Monday, October 7, 2013

The "One-Up" Dumbbell Shoulder Press & The "One-up" training technique. By Veeraj Goyaram

The "One-Up" Dumbbell Shoulder Press
& The "One-up" training technique
By Veeraj Goyaram
The One Up press differs from conventional alternate presses
The aim of this exercise is to reduce the involvement of the triceps and keep constant tension on the deltoids, much like the Larry Scott shoulder dumbbell press. However, here we subject the deltoids to greater time under tension because it differs from conventional alternate dumbbell presses. This is because you begin with both arms above the head, rather than in the bottom position. The initial position is in fact the overhead contracted position.

The execution of this exercise is as follows:

Start with both dumbbells overhead (dumbbells slightly above the head rather than in a lockout position). This is your starting position. 

Lower one arm until the dumbbell nearly touches the shoulder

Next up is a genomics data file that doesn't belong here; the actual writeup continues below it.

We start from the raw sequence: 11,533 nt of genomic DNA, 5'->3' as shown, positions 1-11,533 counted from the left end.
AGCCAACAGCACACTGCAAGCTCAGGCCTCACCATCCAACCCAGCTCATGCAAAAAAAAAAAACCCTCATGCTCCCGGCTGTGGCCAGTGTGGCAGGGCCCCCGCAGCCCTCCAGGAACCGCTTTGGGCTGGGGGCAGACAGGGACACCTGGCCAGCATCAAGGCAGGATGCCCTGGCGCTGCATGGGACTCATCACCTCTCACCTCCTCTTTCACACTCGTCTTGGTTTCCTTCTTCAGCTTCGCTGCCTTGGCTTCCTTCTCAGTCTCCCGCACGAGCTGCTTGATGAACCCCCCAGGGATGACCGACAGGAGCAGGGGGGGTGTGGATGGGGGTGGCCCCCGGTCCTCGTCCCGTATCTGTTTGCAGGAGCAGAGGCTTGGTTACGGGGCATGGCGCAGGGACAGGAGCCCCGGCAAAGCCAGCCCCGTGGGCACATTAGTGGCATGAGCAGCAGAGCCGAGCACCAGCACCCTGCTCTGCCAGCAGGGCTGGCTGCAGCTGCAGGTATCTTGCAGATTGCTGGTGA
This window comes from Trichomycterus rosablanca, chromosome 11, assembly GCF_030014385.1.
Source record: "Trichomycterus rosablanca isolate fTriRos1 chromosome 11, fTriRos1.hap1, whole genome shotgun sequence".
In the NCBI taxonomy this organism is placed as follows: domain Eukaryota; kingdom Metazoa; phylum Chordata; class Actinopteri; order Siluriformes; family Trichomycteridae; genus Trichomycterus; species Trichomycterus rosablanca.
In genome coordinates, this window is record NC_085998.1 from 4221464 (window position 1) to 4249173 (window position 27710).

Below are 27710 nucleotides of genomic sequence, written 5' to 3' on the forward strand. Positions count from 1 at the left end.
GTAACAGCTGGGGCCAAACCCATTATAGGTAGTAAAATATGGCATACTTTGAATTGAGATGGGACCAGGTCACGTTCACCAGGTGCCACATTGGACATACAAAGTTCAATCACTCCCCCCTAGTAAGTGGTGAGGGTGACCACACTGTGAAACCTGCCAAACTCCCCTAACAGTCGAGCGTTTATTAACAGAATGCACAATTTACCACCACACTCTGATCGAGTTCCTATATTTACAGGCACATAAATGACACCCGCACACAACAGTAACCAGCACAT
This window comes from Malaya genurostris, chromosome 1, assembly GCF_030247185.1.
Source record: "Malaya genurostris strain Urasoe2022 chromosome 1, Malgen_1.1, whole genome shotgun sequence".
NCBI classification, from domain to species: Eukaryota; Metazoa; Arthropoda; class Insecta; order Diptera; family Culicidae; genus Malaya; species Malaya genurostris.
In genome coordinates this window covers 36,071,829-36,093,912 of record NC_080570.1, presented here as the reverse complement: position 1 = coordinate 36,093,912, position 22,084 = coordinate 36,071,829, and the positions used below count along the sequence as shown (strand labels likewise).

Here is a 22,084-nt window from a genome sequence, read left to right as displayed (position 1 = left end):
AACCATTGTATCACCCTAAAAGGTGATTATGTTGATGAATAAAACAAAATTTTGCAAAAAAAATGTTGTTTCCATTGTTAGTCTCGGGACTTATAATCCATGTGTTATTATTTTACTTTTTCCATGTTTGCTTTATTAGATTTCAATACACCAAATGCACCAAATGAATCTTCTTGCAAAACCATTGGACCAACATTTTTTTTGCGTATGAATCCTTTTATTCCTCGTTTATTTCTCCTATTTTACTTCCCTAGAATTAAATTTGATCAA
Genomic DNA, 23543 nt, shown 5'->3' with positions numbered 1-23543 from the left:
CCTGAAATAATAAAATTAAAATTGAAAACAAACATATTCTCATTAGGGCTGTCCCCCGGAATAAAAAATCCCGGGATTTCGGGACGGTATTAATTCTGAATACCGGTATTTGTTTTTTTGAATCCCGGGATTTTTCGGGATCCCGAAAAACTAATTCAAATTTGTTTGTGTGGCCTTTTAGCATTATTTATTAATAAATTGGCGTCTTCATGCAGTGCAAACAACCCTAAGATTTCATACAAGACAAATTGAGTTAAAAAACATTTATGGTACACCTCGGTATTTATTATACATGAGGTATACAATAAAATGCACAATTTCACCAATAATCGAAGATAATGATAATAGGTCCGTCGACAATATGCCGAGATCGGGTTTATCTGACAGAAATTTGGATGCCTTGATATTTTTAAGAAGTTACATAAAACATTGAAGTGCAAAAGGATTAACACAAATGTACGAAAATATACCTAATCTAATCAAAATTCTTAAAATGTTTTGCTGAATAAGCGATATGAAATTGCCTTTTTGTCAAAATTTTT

Bring back the same arm upwards at the same level as the other arm. Maintain the dumbbell there. This keeps constant tension and removes the triceps out of the picture.

► "Send the other arm to work" by lowering to shoulder level and press up.

Elbows must point out and the pinkie finger should be higher than the thumb. These respectively helps to recruit the side deltoid head and maintain tension on the deltoids throughout the set. 

South African IFBB Pro Marius Dohne's deltoids are what I
visualise to get through the pain of one up presses.
The "one-up" technique is a good inclusion to your training routine to switch things around. As you will experience after trying "one-up" shoulder presses, the pain with "one-ups" is more intense than conventional alternate repetitions. They can be applied to a number of exercises like:

► Alternate dumbbell curls
► Alternate spider dumbbell biceps curls
 Alternate hammer dumbbell or pinwheel curls
► Two arm bent over dumbbell rows
► Hammer Strength chest presses (each side working independently)
► Hammer Strength horizontal rowing (each side working independently)
► Hammer Strength lat pulldown (each side working independently)
► Let us know of any other exercise.
Picture courtesy:
Lat pulldowns in which each side is working independently
lend themselves very well to the "one-up" technique
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